CNIO Arte - Chema Madoz e Ignacio Cirac

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Chema Madoz

Chema Madoz

Chema Madoz is a photographer who has also been defined as a craftsman, a builder of visual poetry. Since the early 1990s, he has been photographing ideas embodied in objects that he designs and builds himself, in which irony, humour, or simply beauty are conceptually highly charged. In his work, surprise is a trigger that activates within the spectator new ways of looking at reality. Among his many other accolades, Madoz has received the National Photography Award (2000). He is the first Spanish photographer to whom the Reina Sofia Museum has dedicated a retrospective exhibition. His work also has broad international repercussions.

Chema Madoz e Ignacio CiracPhotographs of Amparo Garrido

Ignacio Cirac
Photograph of Amparo Garrido

Ignacio Cirac

Ignacio Cirac is one of the world’s most influential physicists in the field of quantum information. In 1995, aged just 30, together with his colleague Peter Zoller, he published a paper that for the first time explained how you could build a quantum computer, a goal pursued today by researchers around the world, backed by major corporations. Cirac directs the Max Planck Institute for Quantum Optics, in Garching, Germany, which he joined in 2001. His accolades include the Blas Cabrera National Research Award; the Frontiers of Knowledge Award; the Prince of Asturias Prize; the Wolf Award; and the Max Planck Medal, among others.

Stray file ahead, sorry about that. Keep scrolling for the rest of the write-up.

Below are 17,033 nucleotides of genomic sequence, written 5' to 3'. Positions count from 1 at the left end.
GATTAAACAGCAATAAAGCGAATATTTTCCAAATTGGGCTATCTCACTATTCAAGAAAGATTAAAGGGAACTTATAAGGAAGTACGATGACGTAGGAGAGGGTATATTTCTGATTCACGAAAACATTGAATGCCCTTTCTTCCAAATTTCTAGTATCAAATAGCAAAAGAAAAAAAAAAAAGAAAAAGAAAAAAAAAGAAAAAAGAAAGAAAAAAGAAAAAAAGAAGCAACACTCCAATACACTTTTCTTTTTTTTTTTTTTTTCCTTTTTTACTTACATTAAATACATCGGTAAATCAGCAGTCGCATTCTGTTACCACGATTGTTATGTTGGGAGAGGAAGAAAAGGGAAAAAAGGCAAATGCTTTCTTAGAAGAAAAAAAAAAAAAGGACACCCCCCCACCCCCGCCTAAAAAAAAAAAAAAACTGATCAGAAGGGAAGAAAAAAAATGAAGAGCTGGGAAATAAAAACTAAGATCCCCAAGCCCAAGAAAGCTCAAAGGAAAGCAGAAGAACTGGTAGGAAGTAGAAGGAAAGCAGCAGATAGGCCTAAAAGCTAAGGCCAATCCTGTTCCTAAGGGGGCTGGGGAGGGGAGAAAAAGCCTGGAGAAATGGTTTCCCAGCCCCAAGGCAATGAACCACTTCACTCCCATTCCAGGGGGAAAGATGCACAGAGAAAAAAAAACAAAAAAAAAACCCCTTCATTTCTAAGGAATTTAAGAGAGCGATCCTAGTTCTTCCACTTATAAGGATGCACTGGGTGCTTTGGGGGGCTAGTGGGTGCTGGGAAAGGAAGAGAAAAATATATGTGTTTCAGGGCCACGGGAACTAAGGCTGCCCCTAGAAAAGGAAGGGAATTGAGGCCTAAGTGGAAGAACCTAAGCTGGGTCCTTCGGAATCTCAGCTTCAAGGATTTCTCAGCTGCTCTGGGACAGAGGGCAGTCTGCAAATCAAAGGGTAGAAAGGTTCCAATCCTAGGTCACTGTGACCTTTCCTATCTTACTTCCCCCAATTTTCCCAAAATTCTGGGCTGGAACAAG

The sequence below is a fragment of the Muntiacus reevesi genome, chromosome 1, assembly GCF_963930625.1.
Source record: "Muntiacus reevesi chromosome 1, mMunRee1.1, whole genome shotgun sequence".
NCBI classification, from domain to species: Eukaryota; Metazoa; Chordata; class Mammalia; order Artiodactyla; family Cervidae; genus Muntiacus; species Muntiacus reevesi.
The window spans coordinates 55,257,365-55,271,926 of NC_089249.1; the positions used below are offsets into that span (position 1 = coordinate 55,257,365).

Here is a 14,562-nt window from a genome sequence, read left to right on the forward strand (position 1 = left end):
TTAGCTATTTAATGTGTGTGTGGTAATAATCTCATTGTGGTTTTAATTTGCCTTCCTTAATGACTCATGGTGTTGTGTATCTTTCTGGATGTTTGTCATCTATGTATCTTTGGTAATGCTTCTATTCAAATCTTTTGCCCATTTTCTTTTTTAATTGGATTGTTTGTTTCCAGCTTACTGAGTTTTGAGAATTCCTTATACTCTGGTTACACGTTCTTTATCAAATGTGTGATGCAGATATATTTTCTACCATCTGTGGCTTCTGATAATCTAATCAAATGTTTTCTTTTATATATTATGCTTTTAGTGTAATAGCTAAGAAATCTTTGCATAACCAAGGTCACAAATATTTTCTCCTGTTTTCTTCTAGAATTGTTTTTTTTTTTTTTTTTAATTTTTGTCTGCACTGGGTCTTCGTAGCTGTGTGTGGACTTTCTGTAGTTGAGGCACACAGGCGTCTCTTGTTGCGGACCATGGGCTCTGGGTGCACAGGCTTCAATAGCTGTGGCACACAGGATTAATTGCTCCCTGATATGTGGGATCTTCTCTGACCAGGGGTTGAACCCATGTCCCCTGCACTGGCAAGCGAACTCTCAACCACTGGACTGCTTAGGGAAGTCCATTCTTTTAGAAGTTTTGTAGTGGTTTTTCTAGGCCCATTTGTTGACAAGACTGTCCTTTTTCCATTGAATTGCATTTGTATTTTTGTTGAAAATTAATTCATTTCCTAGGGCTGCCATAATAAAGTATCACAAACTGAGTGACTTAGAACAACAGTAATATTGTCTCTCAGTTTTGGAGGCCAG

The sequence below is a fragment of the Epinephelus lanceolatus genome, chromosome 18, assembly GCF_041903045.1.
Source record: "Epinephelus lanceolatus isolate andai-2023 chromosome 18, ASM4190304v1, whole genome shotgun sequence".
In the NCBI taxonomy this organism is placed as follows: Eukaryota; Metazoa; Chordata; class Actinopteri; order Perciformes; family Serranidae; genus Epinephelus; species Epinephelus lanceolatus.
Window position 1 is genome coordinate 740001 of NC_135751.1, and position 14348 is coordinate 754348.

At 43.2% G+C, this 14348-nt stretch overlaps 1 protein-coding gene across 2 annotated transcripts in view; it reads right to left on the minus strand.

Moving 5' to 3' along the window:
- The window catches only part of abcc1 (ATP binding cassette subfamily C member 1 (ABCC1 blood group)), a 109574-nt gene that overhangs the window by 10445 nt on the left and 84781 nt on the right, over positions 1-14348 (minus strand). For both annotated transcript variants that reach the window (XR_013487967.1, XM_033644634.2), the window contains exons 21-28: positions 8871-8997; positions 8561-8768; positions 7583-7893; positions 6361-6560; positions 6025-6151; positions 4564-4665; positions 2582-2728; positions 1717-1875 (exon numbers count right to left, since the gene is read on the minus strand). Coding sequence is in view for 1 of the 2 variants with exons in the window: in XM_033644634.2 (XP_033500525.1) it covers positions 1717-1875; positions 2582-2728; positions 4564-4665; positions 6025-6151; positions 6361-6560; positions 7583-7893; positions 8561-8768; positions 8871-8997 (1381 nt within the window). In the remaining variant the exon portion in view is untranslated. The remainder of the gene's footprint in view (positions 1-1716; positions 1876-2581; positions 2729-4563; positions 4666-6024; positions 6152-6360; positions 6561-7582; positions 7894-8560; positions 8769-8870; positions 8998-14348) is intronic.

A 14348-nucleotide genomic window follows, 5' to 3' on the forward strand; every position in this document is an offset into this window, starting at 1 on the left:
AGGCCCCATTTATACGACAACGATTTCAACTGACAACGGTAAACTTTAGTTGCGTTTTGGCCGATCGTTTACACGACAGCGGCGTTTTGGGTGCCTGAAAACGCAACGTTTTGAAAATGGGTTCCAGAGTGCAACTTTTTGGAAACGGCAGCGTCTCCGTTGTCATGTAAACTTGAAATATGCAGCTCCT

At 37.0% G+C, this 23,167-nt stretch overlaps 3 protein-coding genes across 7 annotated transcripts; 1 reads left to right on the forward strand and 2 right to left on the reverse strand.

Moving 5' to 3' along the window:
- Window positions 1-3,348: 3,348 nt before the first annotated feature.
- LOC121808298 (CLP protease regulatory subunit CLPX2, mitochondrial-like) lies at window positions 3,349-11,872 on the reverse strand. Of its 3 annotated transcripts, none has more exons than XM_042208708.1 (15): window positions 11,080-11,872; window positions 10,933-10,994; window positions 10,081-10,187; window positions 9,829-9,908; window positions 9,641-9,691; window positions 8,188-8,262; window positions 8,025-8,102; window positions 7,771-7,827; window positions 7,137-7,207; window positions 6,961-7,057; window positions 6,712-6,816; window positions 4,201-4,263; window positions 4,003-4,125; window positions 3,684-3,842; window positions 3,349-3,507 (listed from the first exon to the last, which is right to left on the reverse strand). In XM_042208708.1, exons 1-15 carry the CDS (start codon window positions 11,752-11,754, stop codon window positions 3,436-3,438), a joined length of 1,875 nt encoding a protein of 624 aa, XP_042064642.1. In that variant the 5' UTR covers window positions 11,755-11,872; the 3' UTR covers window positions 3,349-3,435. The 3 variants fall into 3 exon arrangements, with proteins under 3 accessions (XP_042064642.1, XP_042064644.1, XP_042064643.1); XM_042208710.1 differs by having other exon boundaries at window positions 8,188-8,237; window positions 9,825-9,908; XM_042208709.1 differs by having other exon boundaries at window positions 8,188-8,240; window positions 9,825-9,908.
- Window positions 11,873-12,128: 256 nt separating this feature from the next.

I came across Chema’s work a little over 20 years ago. I had just arrived in Madrid and we would both frequent Juanma Castro Prieto’s laboratory.

Every time I went to the lab, I found Chema’s photos scattered everywhere. Seeing those photographs was always a joy. They possessed a beauty that is hard to explain. They were musical notes that you would find in different spaces.

I have to confess that this was the first time in my life that I had wanted to buy a photograph. To have it, live with it, get up every morning and look at it upon waking, feel that it would remain with me throughout the day and look at it again before going to sleep.

One day I met him and we became friends and colleagues, although our conversations have always been very sparing. Our language is not made up of words. With Chema, I look at him and hear him through his photographs, which contain everything he has been thinking about lately, a kind of conversation starter that continues in my head.

It was a place of encounters, spontaneous chats, reflections about the image, the best paper for printing, the parts of the image that should be covered in order to highlight other parts of greater interest… What was important in the image? Which story did he want to tell through it? Was there or was there not a punctum? And if there was, where was it?

It is an immense pleasure for me to have Chema here at CNIO this year. To have his work exhibited and see it every day, have a secret conversation with it. Just his work and me, but with all of you as well.

Amparo Garrido, director and curator of CNIO Arte

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